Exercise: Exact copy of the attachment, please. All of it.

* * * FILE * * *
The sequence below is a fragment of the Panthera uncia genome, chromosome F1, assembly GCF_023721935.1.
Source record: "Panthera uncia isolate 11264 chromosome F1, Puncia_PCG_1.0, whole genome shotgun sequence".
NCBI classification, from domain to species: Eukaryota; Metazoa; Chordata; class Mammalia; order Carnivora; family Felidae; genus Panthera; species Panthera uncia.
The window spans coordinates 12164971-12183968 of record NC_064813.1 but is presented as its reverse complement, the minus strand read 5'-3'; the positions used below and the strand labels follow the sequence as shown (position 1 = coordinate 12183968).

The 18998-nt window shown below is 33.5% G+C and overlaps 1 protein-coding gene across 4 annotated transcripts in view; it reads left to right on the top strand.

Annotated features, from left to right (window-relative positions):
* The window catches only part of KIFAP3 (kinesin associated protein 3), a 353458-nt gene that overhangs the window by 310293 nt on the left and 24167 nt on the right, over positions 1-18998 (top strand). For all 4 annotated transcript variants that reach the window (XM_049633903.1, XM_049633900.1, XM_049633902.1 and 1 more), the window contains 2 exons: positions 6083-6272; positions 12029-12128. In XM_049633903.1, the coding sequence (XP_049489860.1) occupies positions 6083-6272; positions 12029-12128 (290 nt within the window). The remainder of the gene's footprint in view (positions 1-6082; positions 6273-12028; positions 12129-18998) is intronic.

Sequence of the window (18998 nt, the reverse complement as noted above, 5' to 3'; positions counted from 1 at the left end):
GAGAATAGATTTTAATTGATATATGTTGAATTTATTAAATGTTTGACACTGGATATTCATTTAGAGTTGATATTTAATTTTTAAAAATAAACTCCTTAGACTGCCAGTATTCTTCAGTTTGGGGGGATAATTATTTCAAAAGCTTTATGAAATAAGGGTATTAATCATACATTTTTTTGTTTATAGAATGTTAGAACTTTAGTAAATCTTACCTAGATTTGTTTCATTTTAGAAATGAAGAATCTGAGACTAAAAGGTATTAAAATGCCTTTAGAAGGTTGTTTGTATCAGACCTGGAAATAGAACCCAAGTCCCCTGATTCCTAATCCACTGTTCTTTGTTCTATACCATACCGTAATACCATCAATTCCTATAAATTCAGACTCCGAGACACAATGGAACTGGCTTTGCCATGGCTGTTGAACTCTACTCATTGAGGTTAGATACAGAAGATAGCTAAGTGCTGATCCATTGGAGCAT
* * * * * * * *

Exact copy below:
The sequence below is a fragment of the Panthera uncia genome, chromosome F1, assembly GCF_023721935.1.
Source record: "Panthera uncia isolate 11264 chromosome F1, Puncia_PCG_1.0, whole genome shotgun sequence".
NCBI classification, from domain to species: Eukaryota; Metazoa; Chordata; class Mammalia; order Carnivora; family Felidae; genus Panthera; species Panthera uncia.
The window spans coordinates 12164971-12183968 of record NC_064813.1 but is presented as its reverse complement, the minus strand read 5'-3'; the positions used below and the strand labels follow the sequence as shown (position 1 = coordinate 12183968).

The 18998-nt window shown below is 33.5% G+C and overlaps 1 protein-coding gene across 4 annotated transcripts in view; it reads left to right on the top strand.

Annotated features, from left to right (window-relative positions):
* The window catches only part of KIFAP3 (kinesin associated protein 3), a 353458-nt gene that overhangs the window by 310293 nt on the left and 24167 nt on the right, over positions 1-18998 (top strand). For all 4 annotated transcript variants that reach the window (XM_049633903.1, XM_049633900.1, XM_049633902.1 and 1 more), the window contains 2 exons: positions 6083-6272; positions 12029-12128. In XM_049633903.1, the coding sequence (XP_049489860.1) occupies positions 6083-6272; positions 12029-12128 (290 nt within the window). The remainder of the gene's footprint in view (positions 1-6082; positions 6273-12028; positions 12129-18998) is intronic.

Sequence of the window (18998 nt, the reverse complement as noted above, 5' to 3'; positions counted from 1 at the left end):
GAGAATAGATTTTAATTGATATATGTTGAATTTATTAAATGTTTGACACTGGATATTCATTTAGAGTTGATATTTAATTTTTAAAAATAAACTCCTTAGACTGCCAGTATTCTTCAGTTTGGGGGGATAATTATTTCAAAAGCTTTATGAAATAAGGGTATTAATCATACATTTTTTTGTTTATAGAATGTTAGAACTTTAGTAAATCTTACCTAGATTTGTTTCATTTTAGAAATGAAGAATCTGAGACTAAAAGGTATTAAAATGCCTTTAGAAGGTTGTTTGTATCAGACCTGGAAATAGAACCCAAGTCCCCTGATTCCTAATCCACTGTTCTTTGTTCTATACCATACCGTAATACCATCAATTCCTATAAATTCAGACTCCGAGACACAATGGAACTGGCTTTGCCATGGCTGTTGAACTCTACTCATTGAGGTTAGATACAGAAGATAGCTAAGTGCTGATCCATTGGAGCAT